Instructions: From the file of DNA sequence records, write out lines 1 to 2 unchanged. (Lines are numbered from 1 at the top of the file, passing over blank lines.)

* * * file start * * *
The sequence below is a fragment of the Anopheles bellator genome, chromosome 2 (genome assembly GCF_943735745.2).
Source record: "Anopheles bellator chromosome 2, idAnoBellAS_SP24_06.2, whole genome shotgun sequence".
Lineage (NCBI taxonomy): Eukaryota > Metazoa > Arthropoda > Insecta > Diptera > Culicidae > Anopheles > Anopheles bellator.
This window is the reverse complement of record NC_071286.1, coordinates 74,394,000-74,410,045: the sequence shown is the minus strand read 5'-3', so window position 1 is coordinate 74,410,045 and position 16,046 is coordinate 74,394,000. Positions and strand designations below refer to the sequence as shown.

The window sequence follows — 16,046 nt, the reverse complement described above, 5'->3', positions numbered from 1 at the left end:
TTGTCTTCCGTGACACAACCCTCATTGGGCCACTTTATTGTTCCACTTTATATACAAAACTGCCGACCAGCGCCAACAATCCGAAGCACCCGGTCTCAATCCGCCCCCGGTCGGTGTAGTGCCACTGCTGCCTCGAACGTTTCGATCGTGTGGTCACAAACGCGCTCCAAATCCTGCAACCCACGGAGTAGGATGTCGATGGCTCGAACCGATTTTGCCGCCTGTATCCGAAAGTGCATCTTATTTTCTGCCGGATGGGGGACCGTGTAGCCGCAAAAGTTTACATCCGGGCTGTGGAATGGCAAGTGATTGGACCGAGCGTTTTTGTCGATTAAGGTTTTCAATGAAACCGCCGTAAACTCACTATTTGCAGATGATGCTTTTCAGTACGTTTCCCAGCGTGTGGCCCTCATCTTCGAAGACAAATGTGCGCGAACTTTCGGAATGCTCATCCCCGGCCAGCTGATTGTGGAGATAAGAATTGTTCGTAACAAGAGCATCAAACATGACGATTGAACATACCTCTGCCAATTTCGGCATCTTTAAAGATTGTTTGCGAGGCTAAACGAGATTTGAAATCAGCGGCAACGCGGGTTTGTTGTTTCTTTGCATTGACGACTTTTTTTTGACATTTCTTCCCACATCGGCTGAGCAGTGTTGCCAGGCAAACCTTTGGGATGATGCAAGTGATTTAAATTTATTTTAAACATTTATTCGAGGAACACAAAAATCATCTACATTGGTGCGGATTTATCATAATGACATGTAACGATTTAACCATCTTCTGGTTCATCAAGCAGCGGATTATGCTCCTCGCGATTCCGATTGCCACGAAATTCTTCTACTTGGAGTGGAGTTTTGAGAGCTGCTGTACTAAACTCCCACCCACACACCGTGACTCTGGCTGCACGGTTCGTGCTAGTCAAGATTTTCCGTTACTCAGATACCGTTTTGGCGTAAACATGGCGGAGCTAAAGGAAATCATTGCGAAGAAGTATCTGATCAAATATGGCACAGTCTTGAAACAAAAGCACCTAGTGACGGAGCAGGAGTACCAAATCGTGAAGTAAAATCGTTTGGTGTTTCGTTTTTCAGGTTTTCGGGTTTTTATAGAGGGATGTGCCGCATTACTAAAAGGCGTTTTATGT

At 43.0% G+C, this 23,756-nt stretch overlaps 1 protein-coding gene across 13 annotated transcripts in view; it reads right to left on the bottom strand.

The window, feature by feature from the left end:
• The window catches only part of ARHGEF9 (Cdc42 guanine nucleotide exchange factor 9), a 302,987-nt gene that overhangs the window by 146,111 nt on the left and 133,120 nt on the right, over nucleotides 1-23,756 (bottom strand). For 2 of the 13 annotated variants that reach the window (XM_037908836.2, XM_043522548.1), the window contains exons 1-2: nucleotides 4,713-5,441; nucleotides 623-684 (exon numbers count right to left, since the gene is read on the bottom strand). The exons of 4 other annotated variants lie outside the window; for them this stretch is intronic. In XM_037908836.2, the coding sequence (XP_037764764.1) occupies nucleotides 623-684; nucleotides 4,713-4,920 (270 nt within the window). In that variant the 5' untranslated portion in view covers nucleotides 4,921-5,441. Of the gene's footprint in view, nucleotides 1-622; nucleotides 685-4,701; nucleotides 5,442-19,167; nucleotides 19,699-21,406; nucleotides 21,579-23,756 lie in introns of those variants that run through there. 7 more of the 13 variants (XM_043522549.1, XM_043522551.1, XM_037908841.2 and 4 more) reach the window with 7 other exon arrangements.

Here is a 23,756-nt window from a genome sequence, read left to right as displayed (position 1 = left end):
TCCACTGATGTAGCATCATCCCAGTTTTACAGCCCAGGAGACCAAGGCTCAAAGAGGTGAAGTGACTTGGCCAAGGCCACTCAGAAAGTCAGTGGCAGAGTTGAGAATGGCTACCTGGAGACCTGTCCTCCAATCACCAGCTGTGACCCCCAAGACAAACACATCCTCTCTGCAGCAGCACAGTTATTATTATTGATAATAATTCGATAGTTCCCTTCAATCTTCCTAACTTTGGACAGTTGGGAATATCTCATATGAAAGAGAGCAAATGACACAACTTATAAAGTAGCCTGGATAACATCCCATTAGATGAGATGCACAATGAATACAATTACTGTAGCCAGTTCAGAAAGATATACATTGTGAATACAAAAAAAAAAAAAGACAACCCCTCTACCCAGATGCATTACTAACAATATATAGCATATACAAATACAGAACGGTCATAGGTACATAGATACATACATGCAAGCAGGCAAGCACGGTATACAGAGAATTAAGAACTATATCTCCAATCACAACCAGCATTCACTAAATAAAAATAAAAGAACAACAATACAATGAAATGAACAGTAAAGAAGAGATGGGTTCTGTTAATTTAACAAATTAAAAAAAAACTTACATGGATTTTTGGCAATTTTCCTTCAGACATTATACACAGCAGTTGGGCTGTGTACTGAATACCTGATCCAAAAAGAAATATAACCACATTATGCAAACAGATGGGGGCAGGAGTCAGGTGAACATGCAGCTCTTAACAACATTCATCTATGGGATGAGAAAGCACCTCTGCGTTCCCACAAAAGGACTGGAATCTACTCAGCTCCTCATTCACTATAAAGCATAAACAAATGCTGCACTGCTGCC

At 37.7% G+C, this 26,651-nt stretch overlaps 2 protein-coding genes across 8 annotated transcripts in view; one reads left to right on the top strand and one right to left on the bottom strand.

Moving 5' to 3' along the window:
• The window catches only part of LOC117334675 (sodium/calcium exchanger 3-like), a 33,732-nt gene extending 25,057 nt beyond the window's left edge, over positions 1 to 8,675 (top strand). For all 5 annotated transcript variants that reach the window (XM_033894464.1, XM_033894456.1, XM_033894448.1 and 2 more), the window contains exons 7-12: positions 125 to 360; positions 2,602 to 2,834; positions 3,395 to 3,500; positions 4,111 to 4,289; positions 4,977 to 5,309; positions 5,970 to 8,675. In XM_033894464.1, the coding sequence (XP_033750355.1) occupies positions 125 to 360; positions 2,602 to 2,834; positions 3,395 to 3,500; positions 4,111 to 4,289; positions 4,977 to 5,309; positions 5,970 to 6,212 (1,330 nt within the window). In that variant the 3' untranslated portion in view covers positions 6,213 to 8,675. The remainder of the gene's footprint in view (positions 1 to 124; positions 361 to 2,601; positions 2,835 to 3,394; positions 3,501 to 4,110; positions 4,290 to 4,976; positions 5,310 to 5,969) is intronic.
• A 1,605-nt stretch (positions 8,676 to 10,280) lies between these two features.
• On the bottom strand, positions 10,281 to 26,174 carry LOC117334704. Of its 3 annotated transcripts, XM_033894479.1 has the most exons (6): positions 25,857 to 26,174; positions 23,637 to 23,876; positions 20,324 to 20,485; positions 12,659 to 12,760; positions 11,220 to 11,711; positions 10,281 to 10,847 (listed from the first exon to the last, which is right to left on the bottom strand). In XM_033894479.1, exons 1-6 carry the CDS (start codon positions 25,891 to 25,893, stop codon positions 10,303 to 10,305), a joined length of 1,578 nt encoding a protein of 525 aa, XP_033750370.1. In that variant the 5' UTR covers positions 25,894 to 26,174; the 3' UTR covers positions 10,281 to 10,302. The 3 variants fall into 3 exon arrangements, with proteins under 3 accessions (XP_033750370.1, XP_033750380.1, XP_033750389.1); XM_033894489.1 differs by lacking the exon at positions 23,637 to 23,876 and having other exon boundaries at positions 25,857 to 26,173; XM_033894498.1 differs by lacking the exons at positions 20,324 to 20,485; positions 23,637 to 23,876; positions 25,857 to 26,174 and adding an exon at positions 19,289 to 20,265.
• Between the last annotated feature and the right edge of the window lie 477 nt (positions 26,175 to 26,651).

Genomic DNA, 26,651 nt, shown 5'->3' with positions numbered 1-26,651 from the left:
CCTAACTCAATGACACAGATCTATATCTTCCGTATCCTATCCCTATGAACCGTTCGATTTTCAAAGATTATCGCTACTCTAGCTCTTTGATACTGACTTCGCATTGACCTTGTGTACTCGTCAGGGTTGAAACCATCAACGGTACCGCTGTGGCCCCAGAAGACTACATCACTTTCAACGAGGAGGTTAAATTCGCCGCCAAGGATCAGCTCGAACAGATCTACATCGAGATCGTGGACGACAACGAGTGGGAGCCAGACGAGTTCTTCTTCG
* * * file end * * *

The sequence below is a fragment of the Anopheles bellator genome, chromosome 2 (genome assembly GCF_943735745.2).
Source record: "Anopheles bellator chromosome 2, idAnoBellAS_SP24_06.2, whole genome shotgun sequence".